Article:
Catch a comet by the tail: a bright streak in Island sky

A recently discovered comet will grace the night sky over B.C. for the next couple of weeks, before disappearing again for thousands of years.

The Neowise comet, discovered in March by NASA’s Neowise infrared space telescope, reached its closest point to the sun on July 3, which caused the “frozen ice ball” to heat up and burn gas and dust off its surface. That has created a large debris tail as it moves through the solar system, said James Di Francesco, the director of Dominion Astrophysical Observatory in Saanich.

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“It’s a rare delight to see,” he said. “I don’t think we’ve had a comet as nice as this for the last 20 years or so.”

Di Francesco said the comet will be visible for a few weeks. It can be seen with the naked eye, but binoculars will make for better visuals, he said.

The comet is getting brighter as it nears Earth, and it will reach its closest point on July 23, when it will be about 103 million kilometres away.

It will begin to fade as it moves farther away, Di Francesco said.

“Right now, people are seeing it pretty clearly just looking out their front doors,” he said.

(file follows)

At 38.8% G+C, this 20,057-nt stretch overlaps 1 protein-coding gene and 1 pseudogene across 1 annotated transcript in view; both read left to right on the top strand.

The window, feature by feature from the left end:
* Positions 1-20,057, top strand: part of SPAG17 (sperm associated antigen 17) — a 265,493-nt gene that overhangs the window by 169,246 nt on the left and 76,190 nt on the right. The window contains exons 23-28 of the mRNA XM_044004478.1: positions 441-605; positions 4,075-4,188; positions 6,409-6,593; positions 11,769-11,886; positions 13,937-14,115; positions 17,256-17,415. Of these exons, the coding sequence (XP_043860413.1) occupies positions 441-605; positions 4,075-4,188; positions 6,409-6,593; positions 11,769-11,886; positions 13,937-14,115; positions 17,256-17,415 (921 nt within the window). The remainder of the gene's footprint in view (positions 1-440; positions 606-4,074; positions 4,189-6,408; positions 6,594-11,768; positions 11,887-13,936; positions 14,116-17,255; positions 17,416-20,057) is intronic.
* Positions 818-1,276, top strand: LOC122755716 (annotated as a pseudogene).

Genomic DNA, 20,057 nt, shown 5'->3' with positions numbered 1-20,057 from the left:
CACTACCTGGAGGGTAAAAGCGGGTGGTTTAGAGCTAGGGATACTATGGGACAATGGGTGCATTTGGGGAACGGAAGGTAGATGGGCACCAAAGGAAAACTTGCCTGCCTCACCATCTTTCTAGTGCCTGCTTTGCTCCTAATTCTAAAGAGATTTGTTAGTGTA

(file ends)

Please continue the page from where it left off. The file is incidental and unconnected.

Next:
In the coming week, the comet will be visible in the northeast — to the left of the bright light of Venus — just before dawn. Around July 14, it will become visible close to the horizon looking northwest around dusk.

Di Francesco said the best way to see the comet is to find a dark place with an unobstructed view of the horizon.

Once the comet heads back to the outer solar system, it will take about 7,000 years to complete its path and return to Earth’s proximity, “so enjoy it while you can,” Di Francesco said.

Scientists involved in the NASA mission that discovered the comet said it’s about five kilometres across. Its nucleus is covered with sooty material dating back to the origin of our solar system 4.6 billion years ago.

Astronauts aboard the International Space Station have already caught a glimpse of the comet, said by NASA to be the brightest since the mid-1990s for stargazers in the Northern Hemisphere.

Astronaut Bob Behnken shared a photo of the comet on social media late Thursday, showing central Asia in the background and the space station in the foreground.

“Stars, cities, spaceships, and a comet!” he tweeted from orbit.

regan-elliott@timescolonist.com

— With files from The Associated Press

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